Tempe Huscha thinks her grandmother flies all the planes.
In fact, the first time the 4-year-old saw a plane in the sky and was in the same room as her grandmother, Brenda Tibbs, Tempe looked at her grandmother with a face of confusion.
“She didn’t know what was going on,” Tibbs said. “My daughter tells me she always points and says it’s Grandma” in the sky.
Tibbs doesn’t fly all the planes. But she’s earning quite the reputation for teaching people to fly them. She was selected by the Aircraft Owners and Pilots Association as the best flight instructor in the country in 2016 for her Bravo Flight Training school at Frederick Municipal Airport.
“That was very surprising,” Tibbs said. “But I think I just have wonderful students. I love what I do, and I think it helps that I keep them active outside of just training.”
Tibbs started the business in the spring and officially opened in August. For the first couple of months, she operated out of her car, until she eventually leased three planes and one flight simulator to use for training.
Her love of flying started when she went to an air show in Frederick, which left Frederick in 2003 and moved to Martinsburg, West Virginia. She was 32 at the time.
The air show had a stand that offered introductory lessons, and she decided to sign up for them. She was hooked. It took a while for her to make the call that this is what she wanted to do, but she finally did it.
Tibbs started working at the Airways Inn, the airport restaurant, in 2009 while she took classes to become an instructor. The job was a means to an end, and it gave her the flexibility to be around the planes as often as possible.
But it was there that she met a group of women who introduced her to the Sugarloaf Ninety-Nines. The Ninety-Nines is an international organization of approximately 5,000 licensed pilots from 35 countries. The Ninety-Nines work to provide women more opportunities in aviation and provide networking and scholarship opportunities.
Tibbs moved to two different flight schools, where she worked as a part-time instructor and eventually a full-time instructor. Before opening her business, she worked for the AOPA as an aviation technical specialist.
Tibbs’ children, Randy and Rihannon, joke that their mom’s real goal is to work in every building at the airport.
“If I become a state trooper I’ll be in good shape,” Tibbs quipped, referring to the Maryland State Police’s rescue helicopter, Trooper 3, based at the Frederick airport.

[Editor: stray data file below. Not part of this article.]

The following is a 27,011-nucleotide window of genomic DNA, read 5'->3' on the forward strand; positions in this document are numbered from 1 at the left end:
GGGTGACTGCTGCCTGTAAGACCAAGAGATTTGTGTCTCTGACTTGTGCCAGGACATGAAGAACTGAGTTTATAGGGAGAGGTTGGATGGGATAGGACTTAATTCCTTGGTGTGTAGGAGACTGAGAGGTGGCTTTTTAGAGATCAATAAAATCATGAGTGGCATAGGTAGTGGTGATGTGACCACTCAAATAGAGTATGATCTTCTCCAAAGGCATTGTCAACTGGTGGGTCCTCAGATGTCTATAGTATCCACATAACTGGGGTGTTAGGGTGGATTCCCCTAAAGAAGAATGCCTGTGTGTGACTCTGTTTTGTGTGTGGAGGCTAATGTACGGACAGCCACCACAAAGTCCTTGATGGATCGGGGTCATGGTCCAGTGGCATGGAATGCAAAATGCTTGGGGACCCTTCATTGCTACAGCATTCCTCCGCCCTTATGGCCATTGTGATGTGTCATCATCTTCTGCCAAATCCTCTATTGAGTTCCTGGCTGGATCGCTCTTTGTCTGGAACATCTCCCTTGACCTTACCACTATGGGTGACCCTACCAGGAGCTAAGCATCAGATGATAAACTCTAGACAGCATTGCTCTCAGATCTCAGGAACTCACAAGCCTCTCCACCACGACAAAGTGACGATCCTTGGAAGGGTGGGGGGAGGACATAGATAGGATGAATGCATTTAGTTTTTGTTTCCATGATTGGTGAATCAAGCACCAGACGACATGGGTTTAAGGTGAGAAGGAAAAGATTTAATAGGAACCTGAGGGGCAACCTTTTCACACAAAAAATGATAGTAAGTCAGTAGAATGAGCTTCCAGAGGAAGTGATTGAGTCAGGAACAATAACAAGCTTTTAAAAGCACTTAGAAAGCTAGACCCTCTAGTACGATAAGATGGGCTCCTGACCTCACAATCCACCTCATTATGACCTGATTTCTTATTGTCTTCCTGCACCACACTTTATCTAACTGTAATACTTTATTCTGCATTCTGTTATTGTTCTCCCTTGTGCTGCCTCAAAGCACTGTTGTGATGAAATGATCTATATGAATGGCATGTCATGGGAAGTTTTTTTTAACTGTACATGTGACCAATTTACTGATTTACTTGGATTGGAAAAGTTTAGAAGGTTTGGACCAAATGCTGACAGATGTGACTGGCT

Steve Richter credits Tibbs’ demeanor for making her such a successful flight instructor.
Richter, who works as a banker and lives in Eldersburg, has been using Tibbs as his instructor since 2012. Tibbs was teaching at a different flight school at the time, but Richter immediately gravitated toward her. He used Tibbs as his private instructor to earn his private pilot certification.
Now, as he strives to earn his commercial pilot’s license, he attends Bravo Flight Training for Tibbs’ instruction.
Tibbs is easygoing, but also demanding of Richter. She demands perfection of her students, and Richter likes that. Richter cast his vote for Tibbs as instructor of the year.
“I know that if I pass by her standards, then I am going to exceed the minimum standards for any test I go to take,” Richter said.
Despite the high standards, Richter still feels like he can joke around with Tibbs. He recalls a time he was preparing to fly and tried to move the plane forward, but the plane wouldn’t move.
Tibbs had her foot on the brake. So, Richter lightheartedly smacked her on the knee.
“Don’t touch my plane,” Richter joked. “I’m in charge now.”
Tibbs has also worked to foster a sense of community among her students. Because flight schools can take from a month for tremendously dedicated students to years for people taking their time, building relationships is an important aspect of being a good instructor.
She offers her students tours of the control towers at the airport. She also brings in pilot examiners to come talk to students to ease the pressure of exams.
She has even organized flights with her students to go to breakfasts and lunches throughout the state.
“Flying is a lot of fun, but it’s even more fun when it’s a community,” Richter said. “You get together with people you share a common interest with, and you have the opportunity to get together and have fun. It also allows me to meet people that can help me with practice and serve as a safety pilot. So it’s incredibly valuable.”
Follow Allen Etzler on Twitter: @AllenWEtzler.